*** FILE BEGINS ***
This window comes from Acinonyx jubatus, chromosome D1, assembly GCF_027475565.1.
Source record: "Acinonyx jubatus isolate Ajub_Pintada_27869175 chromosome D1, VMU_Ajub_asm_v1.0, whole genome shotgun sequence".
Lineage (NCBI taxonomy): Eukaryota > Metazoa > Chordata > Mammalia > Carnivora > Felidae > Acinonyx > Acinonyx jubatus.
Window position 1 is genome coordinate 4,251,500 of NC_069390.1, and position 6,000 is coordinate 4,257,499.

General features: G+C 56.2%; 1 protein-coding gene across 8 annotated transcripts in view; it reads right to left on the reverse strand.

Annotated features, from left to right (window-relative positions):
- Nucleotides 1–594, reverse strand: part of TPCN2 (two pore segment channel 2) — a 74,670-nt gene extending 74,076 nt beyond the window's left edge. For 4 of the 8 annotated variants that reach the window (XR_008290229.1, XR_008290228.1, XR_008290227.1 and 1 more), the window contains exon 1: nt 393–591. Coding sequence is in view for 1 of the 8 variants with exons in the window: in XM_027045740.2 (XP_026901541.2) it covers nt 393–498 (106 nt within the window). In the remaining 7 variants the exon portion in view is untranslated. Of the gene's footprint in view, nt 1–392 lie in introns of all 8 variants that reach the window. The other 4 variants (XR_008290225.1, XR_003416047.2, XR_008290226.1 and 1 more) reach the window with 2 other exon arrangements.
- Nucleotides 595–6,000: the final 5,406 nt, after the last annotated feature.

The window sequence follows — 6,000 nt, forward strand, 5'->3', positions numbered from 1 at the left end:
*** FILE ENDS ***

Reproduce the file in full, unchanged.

This window comes from Acinonyx jubatus, chromosome D1, assembly GCF_027475565.1.
Source record: "Acinonyx jubatus isolate Ajub_Pintada_27869175 chromosome D1, VMU_Ajub_asm_v1.0, whole genome shotgun sequence".
Lineage (NCBI taxonomy): Eukaryota > Metazoa > Chordata > Mammalia > Carnivora > Felidae > Acinonyx > Acinonyx jubatus.
Window position 1 is genome coordinate 4,251,500 of NC_069390.1, and position 6,000 is coordinate 4,257,499.

General features: G+C 56.2%; 1 protein-coding gene across 8 annotated transcripts in view; it reads right to left on the reverse strand.

Annotated features, from left to right (window-relative positions):
- Nucleotides 1–594, reverse strand: part of TPCN2 (two pore segment channel 2) — a 74,670-nt gene extending 74,076 nt beyond the window's left edge. For 4 of the 8 annotated variants that reach the window (XR_008290229.1, XR_008290228.1, XR_008290227.1 and 1 more), the window contains exon 1: nt 393–591. Coding sequence is in view for 1 of the 8 variants with exons in the window: in XM_027045740.2 (XP_026901541.2) it covers nt 393–498 (106 nt within the window). In the remaining 7 variants the exon portion in view is untranslated. Of the gene's footprint in view, nt 1–392 lie in introns of all 8 variants that reach the window. The other 4 variants (XR_008290225.1, XR_003416047.2, XR_008290226.1 and 1 more) reach the window with 2 other exon arrangements.
- Nucleotides 595–6,000: the final 5,406 nt, after the last annotated feature.

The window sequence follows — 6,000 nt, forward strand, 5'->3', positions numbered from 1 at the left end: